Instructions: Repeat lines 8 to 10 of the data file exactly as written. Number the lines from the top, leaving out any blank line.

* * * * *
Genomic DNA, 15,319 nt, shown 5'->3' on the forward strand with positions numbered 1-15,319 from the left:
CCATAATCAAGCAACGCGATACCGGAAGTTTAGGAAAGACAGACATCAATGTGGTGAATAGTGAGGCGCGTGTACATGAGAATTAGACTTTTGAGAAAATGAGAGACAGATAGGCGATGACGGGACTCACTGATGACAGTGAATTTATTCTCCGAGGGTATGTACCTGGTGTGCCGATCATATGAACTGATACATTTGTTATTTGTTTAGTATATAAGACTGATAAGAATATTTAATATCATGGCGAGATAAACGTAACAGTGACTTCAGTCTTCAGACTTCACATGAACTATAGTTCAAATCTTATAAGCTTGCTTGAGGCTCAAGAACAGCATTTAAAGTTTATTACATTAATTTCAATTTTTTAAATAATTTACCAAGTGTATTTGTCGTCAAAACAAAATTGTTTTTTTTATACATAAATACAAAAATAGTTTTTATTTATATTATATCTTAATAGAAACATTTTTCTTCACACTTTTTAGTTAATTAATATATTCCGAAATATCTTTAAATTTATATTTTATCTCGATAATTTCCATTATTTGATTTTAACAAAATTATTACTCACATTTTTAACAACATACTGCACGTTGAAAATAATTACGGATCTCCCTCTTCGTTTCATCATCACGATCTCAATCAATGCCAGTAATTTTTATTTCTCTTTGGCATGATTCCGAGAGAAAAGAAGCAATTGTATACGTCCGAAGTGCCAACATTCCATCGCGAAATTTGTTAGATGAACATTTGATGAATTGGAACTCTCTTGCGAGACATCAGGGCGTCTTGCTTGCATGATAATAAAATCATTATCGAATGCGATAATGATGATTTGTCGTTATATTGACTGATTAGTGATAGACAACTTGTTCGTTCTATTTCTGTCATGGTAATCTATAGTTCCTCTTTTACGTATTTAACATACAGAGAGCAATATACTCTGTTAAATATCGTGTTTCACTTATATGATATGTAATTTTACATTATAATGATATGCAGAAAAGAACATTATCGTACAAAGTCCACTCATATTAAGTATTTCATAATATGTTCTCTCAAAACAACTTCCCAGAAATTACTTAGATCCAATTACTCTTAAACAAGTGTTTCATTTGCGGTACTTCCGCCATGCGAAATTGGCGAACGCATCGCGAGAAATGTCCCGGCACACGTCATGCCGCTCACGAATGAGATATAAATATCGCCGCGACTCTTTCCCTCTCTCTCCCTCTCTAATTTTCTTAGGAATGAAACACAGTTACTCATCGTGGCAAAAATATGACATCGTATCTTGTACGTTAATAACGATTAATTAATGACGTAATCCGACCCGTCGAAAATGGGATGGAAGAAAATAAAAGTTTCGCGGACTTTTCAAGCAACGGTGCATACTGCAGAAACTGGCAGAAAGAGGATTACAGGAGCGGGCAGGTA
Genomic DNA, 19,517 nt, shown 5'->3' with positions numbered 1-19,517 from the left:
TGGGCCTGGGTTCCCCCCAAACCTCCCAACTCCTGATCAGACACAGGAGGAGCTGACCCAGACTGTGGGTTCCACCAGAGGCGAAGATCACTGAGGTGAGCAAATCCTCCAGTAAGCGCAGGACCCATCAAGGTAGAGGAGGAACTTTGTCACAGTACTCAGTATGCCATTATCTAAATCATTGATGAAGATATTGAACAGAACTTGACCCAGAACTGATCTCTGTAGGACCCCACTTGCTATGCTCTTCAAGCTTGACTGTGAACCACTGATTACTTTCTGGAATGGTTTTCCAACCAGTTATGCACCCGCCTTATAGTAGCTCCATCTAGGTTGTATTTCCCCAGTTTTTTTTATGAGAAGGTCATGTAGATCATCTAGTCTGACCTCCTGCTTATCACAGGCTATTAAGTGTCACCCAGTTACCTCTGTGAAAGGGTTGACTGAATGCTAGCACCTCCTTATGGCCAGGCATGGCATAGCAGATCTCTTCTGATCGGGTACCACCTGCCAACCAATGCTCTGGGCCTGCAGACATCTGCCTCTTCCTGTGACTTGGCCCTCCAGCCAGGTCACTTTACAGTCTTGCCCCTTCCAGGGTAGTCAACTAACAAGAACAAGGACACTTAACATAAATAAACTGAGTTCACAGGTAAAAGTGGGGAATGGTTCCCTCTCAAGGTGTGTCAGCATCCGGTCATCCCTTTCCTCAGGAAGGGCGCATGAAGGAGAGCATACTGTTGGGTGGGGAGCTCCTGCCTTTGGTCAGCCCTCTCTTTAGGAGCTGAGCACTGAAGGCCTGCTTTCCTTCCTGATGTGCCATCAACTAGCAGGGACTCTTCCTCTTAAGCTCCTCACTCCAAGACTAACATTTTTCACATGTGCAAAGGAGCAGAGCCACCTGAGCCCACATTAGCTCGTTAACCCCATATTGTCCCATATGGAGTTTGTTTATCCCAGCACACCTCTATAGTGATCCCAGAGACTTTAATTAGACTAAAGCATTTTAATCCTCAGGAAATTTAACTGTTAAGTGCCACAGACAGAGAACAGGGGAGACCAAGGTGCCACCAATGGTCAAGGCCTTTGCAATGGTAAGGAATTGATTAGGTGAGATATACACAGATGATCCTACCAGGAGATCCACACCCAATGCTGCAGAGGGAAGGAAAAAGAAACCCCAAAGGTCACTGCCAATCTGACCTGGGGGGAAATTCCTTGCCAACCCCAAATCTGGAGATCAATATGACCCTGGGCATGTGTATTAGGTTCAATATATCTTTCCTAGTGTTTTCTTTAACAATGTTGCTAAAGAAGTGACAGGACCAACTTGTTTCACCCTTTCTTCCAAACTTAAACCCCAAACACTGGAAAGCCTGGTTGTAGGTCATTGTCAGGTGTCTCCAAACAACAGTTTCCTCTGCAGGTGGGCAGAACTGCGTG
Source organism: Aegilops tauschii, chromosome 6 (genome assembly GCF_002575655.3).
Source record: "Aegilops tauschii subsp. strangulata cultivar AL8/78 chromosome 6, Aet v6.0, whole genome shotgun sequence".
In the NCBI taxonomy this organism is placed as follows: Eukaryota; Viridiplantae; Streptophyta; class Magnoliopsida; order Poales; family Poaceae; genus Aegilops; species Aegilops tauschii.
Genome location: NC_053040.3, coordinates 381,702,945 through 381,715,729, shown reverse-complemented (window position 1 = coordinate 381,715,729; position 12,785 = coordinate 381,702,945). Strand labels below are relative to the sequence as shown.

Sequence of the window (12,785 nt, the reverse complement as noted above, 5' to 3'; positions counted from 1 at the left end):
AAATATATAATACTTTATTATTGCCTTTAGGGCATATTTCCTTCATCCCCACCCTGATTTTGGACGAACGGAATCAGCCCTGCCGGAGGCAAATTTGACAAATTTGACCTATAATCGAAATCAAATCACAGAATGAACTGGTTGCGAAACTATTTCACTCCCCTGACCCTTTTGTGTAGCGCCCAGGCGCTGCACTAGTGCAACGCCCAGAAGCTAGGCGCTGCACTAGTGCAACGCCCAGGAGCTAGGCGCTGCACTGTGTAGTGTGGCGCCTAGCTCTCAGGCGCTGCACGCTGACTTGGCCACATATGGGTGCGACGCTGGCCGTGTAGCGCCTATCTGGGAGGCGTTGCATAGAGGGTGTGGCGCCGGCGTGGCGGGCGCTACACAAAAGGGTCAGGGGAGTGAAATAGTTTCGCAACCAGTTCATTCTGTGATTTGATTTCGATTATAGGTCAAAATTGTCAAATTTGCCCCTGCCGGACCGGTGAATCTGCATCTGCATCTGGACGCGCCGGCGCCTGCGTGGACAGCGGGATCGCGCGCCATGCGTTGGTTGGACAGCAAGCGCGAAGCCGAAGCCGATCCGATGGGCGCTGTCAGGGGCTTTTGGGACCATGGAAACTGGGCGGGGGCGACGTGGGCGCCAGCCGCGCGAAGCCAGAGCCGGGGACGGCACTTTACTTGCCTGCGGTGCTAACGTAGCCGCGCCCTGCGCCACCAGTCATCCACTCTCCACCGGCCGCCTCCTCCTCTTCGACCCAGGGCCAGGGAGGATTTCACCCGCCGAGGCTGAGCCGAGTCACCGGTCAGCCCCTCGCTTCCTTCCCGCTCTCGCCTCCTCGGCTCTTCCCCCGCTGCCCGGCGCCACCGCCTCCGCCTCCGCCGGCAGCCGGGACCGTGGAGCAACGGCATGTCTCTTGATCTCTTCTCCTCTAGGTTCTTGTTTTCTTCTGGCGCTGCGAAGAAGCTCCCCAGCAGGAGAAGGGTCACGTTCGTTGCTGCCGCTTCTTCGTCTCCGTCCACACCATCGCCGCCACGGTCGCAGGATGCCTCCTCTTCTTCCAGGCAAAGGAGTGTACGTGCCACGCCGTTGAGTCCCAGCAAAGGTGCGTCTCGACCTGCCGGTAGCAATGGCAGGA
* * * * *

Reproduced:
Genome location: NC_053040.3, coordinates 381,702,945 through 381,715,729, shown reverse-complemented (window position 1 = coordinate 381,715,729; position 12,785 = coordinate 381,702,945). Strand labels below are relative to the sequence as shown.

Sequence of the window (12,785 nt, the reverse complement as noted above, 5' to 3'; positions counted from 1 at the left end):
AAATATATAATACTTTATTATTGCCTTTAGGGCATATTTCCTTCATCCCCACCCTGATTTTGGACGAACGGAATCAGCCCTGCCGGAGGCAAATTTGACAAATTTGACCTATAATCGAAATCAAATCACAGAATGAACTGGTTGCGAAACTATTTCACTCCCCTGACCCTTTTGTGTAGCGCCCAGGCGCTGCACTAGTGCAACGCCCAGAAGCTAGGCGCTGCACTAGTGCAACGCCCAGGAGCTAGGCGCTGCACTGTGTAGTGTGGCGCCTAGCTCTCAGGCGCTGCACGCTGACTTGGCCACATATGGGTGCGACGCTGGCCGTGTAGCGCCTATCTGGGAGGCGTTGCATAGAGGGTGTGGCGCCGGCGTGGCGGGCGCTACACAAAAGGGTCAGGGGAGTGAAATAGTTTCGCAACCAGTTCATTCTGTGATTTGATTTCGATTATAGGTCAAAATTGTCAAATTTGCCCCTGCCGGACCGGTGAATCTGCATCTGCATCTGGACGCGCCGGCGCCTGCGTGGACAGCGGGATCGCGCGCCATGCGTTGGTTGGACAGCAAGCGCGAAGCCGAAGCCGATCCGATGGGCGCTGTCAGGGGCTTTTGGGACCATGGAAACTGGGCGGGGGCGACGTGGGCGCCAGCCGCGCGAAGCCAGAGCCGGGGACGGCACTTTACTTGCCTGCGGTGCTAACGTAGCCGCGCCCTGCGCCACCAGTCATCCACTCTCCACCGGCCGCCTCCTCCTCTTCGACCCAGGGCCAGGGAGGATTTCACCCGCCGAGGCTGAGCCGAGTCACCGGTCAGCCCCTCGCTTCCTTCCCGCTCTCGCCTCCTCGGCTCTTCCCCCGCTGCCCGGCGCCACCGCCTCCGCCTCCGCCGGCAGCCGGGACCGTGGAGCAACGGCATGTCTCTTGATCTCTTCTCCTCTAGGTTCTTGTTTTCTTCTGGCGCTGCGAAGAAGCTCCCCAGCAGGAGAAGGGTCACGTTCGTTGCTGCCGCTTCTTCGTCTCCGTCCACACCATCGCCGCCACGGTCGCAGGATGCCTCCTCTTCTTCCAGGCAAAGGAGTGTACGTGCCACGCCGTTGAGTCCCAGCAAAGGTGCGTCTCGACCTGCCGGTAGCAATGGCAGGA